Turning to the income statement, a lot more work is needed before one should accept the bottom line net income number. Starting with the revenue components, it is important to understand how and when revenues are recognized. (There is a lot more leeway than many investors realize and there are differences in how competitors report.) Often the next quarter after the annual statement is full of changes from the last annual report, particularly on revenue recognition and the use and value of inventories. The whole topic of “other income” requires study as to the changing nature of its components, particularly if a portion of this revenue comes from lending money to clients either directly or through leases. The value of other income revenue may be different than the value that careful analysts put on sales. On the expense side, the largest single element is often compensation. Is compensation reflected correctly, i.e., what does it really cost to get these people to work for the shareholders? Balance sheet footnotes and proxy statements often give a different or at least an expanded picture on compensation. In my experience as CEO, the cost to continue or terminate employment is often very much higher than the last year’s compensation line on the income statement. Other expenses also need to be reviewed as to their reasonableness from an owners’ point of view.
After all of this work one can get a good approximation of current realistic book value and current earnings power. This is another place where the bulls get it wrong.
The future is not the past retold
Your past travels are not a sound predictor of all of your future travels. The same can be said as to the value of a stock, a portfolio of stocks, and the gauge of a manager’s skills. I manage a separate account investing in financial services stocks for my family and a few selected other clients; in doing so I look at the world through the eyes of the interaction between the financial services segments and the “real world.” The financial service sectors are the roads where capital changes hands and through very careful use of operating and financial leverage, that capital should grow. One of the problems facing investors in general is that the financial sector is shrinking. Due to the combination of operating losses from the use of unwise leverage and increased rearward-looking regulations, the earnings power of the sector has been reduced. This translates to fewer salespeople raising capital for new needs or capital transfers. Until the financial sector leaders figure out new ways to grow, one would expect that the general level of market valuation may well suffer. Further, bank leaders must deal with the realization that the many former ways they earned significant returns are no longer possible. Outside of the financials, other sectors have also changed dramatically, e.g., book publishing and selling.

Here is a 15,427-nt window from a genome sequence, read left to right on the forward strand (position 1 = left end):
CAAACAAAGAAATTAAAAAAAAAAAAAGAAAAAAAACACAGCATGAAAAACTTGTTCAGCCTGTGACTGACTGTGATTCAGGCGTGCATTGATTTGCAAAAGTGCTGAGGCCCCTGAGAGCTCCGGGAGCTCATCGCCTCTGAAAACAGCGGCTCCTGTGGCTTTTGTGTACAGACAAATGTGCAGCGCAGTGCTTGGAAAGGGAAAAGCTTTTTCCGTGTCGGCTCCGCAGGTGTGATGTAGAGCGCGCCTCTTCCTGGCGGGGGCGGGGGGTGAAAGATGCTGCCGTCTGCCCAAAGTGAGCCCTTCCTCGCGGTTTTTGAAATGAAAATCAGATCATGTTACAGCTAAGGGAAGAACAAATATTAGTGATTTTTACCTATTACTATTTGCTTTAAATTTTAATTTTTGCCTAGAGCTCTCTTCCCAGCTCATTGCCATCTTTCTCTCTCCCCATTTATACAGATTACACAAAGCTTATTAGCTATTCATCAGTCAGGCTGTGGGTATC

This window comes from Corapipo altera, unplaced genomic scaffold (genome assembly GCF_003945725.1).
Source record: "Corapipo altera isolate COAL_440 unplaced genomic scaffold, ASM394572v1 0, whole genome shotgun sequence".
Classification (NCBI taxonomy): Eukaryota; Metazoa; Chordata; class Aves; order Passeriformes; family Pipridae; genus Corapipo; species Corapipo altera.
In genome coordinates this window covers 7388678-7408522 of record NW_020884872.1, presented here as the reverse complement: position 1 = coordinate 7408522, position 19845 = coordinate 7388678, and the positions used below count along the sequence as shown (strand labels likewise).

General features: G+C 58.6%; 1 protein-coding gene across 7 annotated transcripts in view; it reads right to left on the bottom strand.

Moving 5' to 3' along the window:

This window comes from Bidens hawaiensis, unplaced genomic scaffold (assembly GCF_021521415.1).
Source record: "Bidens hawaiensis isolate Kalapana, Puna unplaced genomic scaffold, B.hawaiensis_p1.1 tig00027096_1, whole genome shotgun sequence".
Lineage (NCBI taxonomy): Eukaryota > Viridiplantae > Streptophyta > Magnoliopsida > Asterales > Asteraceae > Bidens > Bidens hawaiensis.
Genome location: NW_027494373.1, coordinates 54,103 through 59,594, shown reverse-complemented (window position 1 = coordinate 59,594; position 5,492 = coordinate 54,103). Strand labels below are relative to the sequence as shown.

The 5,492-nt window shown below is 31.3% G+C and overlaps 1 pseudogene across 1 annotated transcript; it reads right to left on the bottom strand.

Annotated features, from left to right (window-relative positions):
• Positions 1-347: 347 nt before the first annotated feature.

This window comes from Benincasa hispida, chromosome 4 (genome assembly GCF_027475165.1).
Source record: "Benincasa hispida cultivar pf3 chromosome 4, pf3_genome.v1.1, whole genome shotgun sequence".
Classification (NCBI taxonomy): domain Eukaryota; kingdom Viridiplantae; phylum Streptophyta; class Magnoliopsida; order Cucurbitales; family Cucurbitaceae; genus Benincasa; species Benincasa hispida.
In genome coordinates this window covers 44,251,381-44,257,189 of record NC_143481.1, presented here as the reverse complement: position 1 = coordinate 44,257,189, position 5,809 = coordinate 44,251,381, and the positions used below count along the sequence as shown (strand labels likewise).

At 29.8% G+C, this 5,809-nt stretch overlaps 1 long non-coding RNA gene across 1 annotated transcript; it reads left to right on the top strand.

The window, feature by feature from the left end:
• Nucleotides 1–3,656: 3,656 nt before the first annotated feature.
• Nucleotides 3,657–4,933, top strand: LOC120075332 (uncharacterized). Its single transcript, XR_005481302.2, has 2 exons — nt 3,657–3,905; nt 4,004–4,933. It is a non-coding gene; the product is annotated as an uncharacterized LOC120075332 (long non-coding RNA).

What does this all mean?
One should not expect to find good investments by applying unexamined financial ratios to historical data.
What I am looking for in managers?
The first thing that I am looking for in a manager is a discipline of detailed, current security analysis, not a record of parroting the past. Normally too much turnover of stock positions leads to poor long-term performance, particularly on an after-tax basis. Today however, I would favor managers that increased turnover to repopulate their portfolios. I would like to see new names, with new stories based on new field work. Like other investors, I want to see new, sound merchandise.
Note: I would also like to replace “growth” and “value” with more accurate terms.